TESTING COMMON HOUSEHOLD BATTERIES

February 10, 2016

 

As you read the following. Keep in mind, the information is not intended to be a product endorsement but more of a product test. In doing so, I have described the most common methods of testing common batteries used in the home, batteries found in flashlights, remote control devices, smoke detectors, etc. All batteries tested were of the alkaline type (non-rechargeable). I utilized an inexpensive CENTECH digital multi-meter ($9.99) and a dedicated ZTS pulse load multi-battery tester ($42.00). Batteries tested were AAA, AA, C, D and 9 volt.

 

Type of test

  1. Drop test- This test is simple with no equip. required. Holding the battery by the positive end (+) drop the battery onto a table from about 2 inches height. If the battery bounces and falls over it is bad. If the battery stays upright, it’s good. I know this sounds crazy, but it works most of the time. This test works with AAA, AA, C, D and 9 volt batteries. Why does this work, leave it to say it involves the hydrogen gas inside the battery. Pros: no equipment needed. Cons: Does not tell you how much battery life is left. This test does not necessarily work on all brands of batteries. Do not use this test with anything but an alkaline battery.

  2. Test Using - CENTECH multi-meter. Test “AA” 1.5-volt battery. With the power switch on, set the function knob to DCV “20”. Place the red probe (+) to the positive end of the battery and the black probe (-) to the negative end. Read the digital readout. As a rule of thumb, a reading of: 1.35v is good, 1.2v is ok, and 1.0v, the battery should be discarded.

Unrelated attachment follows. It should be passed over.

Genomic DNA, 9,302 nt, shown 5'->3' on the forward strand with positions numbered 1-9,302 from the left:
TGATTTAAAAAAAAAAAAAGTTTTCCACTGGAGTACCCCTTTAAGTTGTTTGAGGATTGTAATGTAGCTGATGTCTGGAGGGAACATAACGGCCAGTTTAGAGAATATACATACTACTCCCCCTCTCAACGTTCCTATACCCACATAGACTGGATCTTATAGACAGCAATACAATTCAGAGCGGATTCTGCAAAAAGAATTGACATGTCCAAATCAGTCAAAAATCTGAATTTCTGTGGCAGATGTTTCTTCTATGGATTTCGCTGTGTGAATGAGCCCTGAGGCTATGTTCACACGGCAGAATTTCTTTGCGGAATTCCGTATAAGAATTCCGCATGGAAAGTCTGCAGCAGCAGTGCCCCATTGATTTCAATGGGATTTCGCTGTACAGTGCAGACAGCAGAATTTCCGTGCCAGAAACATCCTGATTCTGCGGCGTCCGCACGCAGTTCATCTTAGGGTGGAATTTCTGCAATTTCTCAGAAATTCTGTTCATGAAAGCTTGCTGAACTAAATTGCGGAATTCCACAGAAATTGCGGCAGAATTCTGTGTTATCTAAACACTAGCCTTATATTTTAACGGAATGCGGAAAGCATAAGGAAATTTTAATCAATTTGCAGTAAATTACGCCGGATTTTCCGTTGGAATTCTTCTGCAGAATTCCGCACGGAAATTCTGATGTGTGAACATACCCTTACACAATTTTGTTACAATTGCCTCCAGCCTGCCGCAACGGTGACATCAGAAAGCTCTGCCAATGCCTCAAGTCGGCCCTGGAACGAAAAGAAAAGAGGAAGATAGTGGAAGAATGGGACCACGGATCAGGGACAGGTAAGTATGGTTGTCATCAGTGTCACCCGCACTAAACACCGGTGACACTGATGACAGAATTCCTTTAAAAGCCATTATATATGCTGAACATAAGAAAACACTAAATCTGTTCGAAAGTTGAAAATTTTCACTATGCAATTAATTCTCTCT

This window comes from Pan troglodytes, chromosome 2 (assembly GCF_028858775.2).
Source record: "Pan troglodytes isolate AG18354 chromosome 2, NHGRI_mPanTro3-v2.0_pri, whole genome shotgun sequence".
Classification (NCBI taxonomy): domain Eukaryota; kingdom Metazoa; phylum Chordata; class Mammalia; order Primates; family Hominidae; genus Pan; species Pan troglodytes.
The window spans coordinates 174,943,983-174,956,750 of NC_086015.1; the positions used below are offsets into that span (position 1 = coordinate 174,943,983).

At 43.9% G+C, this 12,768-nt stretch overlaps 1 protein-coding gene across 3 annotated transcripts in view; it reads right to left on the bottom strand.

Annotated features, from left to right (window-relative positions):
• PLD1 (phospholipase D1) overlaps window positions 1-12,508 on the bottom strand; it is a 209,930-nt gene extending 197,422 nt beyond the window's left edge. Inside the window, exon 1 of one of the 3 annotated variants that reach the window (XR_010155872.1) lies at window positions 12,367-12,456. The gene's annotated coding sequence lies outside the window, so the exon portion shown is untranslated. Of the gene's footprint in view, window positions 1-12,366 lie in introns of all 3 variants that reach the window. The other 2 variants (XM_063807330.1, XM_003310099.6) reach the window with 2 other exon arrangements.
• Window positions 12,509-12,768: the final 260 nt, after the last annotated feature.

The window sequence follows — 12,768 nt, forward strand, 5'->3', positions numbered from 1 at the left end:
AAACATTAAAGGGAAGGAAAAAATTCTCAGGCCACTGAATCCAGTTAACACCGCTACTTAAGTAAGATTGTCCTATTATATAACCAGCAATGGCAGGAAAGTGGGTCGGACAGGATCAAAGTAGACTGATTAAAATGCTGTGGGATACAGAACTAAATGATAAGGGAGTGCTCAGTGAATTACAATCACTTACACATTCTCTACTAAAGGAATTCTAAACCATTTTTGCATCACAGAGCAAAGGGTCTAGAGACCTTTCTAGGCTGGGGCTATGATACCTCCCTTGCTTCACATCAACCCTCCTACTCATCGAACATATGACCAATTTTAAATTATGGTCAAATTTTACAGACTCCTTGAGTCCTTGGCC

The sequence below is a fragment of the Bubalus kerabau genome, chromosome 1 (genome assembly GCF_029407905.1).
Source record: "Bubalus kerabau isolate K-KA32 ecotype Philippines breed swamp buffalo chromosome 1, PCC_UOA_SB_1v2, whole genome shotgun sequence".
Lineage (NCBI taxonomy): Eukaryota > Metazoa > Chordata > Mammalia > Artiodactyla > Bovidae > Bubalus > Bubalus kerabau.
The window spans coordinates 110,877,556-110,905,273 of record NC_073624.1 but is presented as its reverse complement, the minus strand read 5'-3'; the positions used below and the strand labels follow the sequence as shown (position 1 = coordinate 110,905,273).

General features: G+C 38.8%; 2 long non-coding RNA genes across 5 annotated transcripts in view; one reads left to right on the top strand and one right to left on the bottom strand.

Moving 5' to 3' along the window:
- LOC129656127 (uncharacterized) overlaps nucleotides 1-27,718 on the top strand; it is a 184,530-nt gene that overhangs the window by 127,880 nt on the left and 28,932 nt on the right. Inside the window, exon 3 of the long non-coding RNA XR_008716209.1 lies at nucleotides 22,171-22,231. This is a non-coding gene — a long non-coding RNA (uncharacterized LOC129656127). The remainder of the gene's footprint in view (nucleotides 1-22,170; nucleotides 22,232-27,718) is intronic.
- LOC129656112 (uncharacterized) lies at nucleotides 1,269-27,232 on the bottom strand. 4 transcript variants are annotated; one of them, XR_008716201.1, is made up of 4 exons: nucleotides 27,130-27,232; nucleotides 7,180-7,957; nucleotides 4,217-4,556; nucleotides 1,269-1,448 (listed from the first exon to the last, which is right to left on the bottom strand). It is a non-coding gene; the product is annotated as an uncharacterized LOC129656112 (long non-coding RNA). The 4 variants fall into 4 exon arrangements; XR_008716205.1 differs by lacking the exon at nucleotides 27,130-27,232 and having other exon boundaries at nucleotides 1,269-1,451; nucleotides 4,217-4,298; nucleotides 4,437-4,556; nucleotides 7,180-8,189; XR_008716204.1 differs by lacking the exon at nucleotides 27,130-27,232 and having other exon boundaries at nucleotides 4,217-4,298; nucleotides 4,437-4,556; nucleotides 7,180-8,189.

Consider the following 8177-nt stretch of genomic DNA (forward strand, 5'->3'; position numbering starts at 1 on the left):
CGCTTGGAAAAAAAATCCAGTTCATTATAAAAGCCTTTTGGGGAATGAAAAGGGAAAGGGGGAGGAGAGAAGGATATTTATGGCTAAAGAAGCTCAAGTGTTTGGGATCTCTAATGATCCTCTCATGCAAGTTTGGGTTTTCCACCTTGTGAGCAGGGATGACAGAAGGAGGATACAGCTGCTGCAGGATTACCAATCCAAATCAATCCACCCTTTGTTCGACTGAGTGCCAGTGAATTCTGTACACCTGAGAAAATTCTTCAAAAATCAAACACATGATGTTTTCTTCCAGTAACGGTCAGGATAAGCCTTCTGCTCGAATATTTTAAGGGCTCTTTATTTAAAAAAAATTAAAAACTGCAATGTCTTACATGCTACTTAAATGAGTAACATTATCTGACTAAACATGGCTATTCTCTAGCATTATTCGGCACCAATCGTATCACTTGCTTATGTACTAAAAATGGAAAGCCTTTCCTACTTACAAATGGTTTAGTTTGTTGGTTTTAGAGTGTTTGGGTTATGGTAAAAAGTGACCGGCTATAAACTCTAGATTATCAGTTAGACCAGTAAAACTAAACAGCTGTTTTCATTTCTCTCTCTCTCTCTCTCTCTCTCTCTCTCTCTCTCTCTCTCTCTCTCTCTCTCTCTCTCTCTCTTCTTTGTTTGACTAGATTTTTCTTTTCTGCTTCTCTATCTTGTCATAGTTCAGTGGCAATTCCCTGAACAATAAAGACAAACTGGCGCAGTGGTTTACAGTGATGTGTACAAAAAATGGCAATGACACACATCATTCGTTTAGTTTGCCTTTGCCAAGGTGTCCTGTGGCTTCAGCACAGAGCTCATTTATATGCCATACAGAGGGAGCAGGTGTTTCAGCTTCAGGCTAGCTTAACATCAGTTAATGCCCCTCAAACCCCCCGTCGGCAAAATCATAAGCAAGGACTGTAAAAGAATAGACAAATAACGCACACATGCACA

3. Test Using – ZTS pulse load multi battery tester. Test, same “AA” battery. Turn power switch on. Place the + end of the battery to the nipple marked AA 1.5v alkaline. Hold the black probe to the negative end of the battery. The lights on the meter marked 20%/40%/60%/80% and 100% will light in sequential order stopping at the proper level of charge.

Summary

Although there is a substantial difference in price, both meters performed flawlessly. The ZTS is more compact and easier to use in testing small household batteries. The ZTS is a small battery tester with dedicated marked areas with nipples for placing different batteries types such as alkaline, NIMH (nickel metal hydride rechargeable), Lithium and Lithium-ion rechargeable batteries. The CENTECH digital meter will perform all the above test plus check for AC voltage, resistance (ohms), and amperage in a circuit if you want to do more than just test small batteries. There are many small battery testers on the market. My advice, before you invest in a small battery tester, read customer reviews, and then make your purchase.    

 

Happy Motoring…Ron Couturier

British Auto Club - British Cars

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